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Learning To Run
I wish I could say that I’m one of those people who ran track in high school, kept up with it my entire life and now run 7-minute miles. Sadly, I’m not. After being a gym rat for many years, I started running at the ripe old age of 29. As my 30th birthday approached, I felt this overwhelming urge to take on a new physical challenge. I’m a December baby, which is coincidentally the same month as the drawing of the New York City Half Marathon lottery. Throwing caution to the wind, I entered my name into the drawing. With no running experience whatsoever, I didn’t really think about what would happen if my name was pulled. Well, my life was forever changed that December when my name was selected, my credit card was charged and I had four months to learn to run 13.1 miles.
During my training for that race, I learned a lot about pace and mileage. Using a training plan, I carefully plotted the distance of every run and used my brand new GPS watch to track my distance. In addition to tracking mileage, I began tracking my pace. I didn’t really have any time goals; I just wanted to cross that finish line. But every training run became a careful calculation of pace and distance, and that’s how I ran for four months. It was all a numbers game. I finished my first race—13.1 miles—in about 2:30.00.
Running To PR
I think the decision that I made after the race is what made me a runner. I decided to keep on running, and I signed up for more and more races. That first year, I ran nine races in total. I loved setting new PRs and challenging myself to run different distances. The numbers game was thrilling, and it made me fall in love with the sport.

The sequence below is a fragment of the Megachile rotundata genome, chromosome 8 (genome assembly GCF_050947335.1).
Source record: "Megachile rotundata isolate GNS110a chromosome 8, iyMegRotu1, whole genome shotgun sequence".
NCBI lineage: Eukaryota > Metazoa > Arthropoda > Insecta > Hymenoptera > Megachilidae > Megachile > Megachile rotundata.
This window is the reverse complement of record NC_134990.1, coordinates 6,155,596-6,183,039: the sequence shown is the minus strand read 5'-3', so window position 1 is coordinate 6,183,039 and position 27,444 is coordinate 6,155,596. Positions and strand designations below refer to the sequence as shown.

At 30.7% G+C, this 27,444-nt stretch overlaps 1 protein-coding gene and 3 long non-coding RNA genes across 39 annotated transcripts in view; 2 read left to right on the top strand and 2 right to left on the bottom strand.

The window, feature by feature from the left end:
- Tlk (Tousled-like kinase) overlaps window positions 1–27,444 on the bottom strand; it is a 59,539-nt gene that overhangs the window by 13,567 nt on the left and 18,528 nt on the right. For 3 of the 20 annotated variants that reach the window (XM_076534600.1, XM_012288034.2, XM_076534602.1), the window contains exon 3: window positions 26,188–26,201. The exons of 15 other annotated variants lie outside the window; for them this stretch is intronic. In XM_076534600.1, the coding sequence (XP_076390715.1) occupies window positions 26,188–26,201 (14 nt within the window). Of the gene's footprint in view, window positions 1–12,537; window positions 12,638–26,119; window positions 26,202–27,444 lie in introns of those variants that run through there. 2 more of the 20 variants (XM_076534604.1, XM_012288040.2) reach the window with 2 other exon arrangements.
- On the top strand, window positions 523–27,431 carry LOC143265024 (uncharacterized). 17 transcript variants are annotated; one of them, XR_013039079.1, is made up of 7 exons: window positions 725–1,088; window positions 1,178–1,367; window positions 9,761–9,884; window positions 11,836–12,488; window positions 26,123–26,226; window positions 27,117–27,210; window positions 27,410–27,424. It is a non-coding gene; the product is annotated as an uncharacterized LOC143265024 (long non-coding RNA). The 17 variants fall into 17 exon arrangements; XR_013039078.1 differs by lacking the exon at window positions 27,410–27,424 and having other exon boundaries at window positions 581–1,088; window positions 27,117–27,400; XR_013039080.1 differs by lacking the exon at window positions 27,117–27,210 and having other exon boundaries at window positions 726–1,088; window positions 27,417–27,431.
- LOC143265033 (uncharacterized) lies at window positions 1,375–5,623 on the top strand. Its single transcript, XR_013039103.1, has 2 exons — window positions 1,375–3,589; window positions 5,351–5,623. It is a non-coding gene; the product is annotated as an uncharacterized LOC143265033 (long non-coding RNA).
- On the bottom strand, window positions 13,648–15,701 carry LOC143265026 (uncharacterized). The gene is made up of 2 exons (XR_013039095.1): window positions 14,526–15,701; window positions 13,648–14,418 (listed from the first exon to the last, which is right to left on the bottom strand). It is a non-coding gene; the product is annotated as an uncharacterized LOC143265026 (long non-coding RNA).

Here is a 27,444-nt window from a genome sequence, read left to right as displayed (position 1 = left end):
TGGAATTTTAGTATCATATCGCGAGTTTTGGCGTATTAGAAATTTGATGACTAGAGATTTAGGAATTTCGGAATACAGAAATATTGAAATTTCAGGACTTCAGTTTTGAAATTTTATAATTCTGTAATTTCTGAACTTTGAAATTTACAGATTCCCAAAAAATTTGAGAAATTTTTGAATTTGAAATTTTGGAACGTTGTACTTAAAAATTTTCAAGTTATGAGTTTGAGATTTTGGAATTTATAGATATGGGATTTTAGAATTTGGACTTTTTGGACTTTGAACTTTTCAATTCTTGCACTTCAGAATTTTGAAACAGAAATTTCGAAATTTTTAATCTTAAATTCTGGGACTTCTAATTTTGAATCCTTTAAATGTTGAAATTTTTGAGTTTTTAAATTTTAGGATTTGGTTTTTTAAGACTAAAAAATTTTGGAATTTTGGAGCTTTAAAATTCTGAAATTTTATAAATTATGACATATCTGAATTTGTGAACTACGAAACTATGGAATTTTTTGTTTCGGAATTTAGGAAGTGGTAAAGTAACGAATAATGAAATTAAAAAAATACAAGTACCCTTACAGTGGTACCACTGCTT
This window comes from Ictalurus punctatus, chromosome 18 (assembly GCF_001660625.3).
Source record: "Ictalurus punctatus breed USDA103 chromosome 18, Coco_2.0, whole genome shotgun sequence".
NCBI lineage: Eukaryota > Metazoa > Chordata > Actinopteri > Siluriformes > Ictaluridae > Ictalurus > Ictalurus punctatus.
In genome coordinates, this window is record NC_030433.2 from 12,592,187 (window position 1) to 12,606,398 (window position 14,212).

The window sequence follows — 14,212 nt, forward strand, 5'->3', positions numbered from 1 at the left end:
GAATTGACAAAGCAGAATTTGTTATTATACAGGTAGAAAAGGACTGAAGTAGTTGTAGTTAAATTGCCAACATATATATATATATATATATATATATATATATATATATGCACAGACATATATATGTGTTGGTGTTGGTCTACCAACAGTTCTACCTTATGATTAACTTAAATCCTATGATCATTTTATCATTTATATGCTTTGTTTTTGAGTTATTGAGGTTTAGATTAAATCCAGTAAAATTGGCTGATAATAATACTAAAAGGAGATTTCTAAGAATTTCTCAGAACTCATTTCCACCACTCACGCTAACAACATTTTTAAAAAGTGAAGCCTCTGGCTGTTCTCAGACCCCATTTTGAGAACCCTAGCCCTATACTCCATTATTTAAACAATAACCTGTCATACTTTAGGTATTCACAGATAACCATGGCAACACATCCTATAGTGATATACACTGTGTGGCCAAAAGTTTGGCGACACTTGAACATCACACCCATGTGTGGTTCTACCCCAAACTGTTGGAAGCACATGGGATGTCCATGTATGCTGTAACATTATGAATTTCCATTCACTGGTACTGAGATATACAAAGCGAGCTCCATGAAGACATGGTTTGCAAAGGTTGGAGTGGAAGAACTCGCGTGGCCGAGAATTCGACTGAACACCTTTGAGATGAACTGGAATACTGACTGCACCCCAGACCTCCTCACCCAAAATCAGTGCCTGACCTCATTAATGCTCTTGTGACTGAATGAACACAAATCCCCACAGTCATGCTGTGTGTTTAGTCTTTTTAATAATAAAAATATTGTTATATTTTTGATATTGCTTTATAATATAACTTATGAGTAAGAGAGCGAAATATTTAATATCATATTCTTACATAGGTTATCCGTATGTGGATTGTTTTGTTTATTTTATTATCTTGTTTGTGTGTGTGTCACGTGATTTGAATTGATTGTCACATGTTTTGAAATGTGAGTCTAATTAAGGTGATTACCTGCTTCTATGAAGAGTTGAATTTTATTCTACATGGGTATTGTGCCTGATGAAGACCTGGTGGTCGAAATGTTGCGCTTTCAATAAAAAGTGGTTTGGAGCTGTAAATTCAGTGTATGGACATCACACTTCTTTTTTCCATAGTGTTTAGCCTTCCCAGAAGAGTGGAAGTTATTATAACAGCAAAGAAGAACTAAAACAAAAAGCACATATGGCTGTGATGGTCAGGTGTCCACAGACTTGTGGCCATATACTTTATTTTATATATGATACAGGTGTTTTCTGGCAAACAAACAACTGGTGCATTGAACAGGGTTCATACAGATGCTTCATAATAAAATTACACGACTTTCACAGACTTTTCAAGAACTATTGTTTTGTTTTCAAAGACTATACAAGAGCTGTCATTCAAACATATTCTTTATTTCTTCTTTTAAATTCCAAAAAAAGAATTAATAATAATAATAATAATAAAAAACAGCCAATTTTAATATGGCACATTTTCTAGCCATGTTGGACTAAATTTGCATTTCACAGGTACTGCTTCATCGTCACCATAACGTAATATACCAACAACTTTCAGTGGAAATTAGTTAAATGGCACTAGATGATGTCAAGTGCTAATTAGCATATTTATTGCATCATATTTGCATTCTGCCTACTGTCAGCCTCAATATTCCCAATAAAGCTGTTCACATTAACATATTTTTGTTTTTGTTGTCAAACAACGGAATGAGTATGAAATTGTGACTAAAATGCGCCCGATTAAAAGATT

Fast forward four years: I’ve run 10 half marathons, countless shorter races and one marathon. Every time I run a race, I’m proud of myself. But like most runners, I sometimes get down on myself when I’m not as fast as I’ve been in the past or when I skip out on the last mile or two of a training run. I always strive to be a “better” runner, and time and distance is how I measure that success. Or it was–until a few months ago.
I recently became friendly with a woman who doesn’t race much, but she loves to run. We decided to run together, and during our first meet-up, I asked about her normal speed and mileage, just to make sure we were on the same page. “I don’t know. I never keep track,” she told me. Um, what? How is that possible? She told me that she usually goes out for an hour, but she never wears a GPS watch. “But how far and fast are you going?” I asked. She replied that she didn’t know or care. As someone who became a runner to conquer a certain number of miles, I couldn’t quite comprehend what it felt like to run without a sense of time and distance.
Pace Isn’t Everything
After that exchange, I decided to try her method. Like most runners, I know the mileage of my favorite route, so I changed things up a bit. I thought of a place I wanted to run and headed out the door. Unfortunately, it was one of those days when every step felt torturous. In the past, I would try to force myself to maintain my standard pace. But without a watch, I just ran at the pace that made me feel good. And a funny thing happened…the torture subsided and I felt good again.
Suddenly, I had a moment of clarity. Didn’t I start running to feel good? Yes, the sport makes me feel great 90 percent of the time, but there are days when I’m fighting with myself to go faster or to not cut off that last mile. I ultimately end up feeling angry with myself when I lose those inner battles. Not wearing a watch meant that those battles never happened. I had no idea if I was running an 11-minute mile or an 8-minute mile, and it was liberating.
Did I come home and throw my GPS watch out the window? Of course not. But I did let myself relax and realize that not every single run is about the mileage or pace. Sometimes it’s about getting out in the fresh air and clearing my head. Other times it’s about listening to my body when it tells me to slow down. While I definitely still track my pace and mileage when I’m training for a race, I try to keep one run per week as a fun run without a watch. I go as slowly as I want–and no one has to know!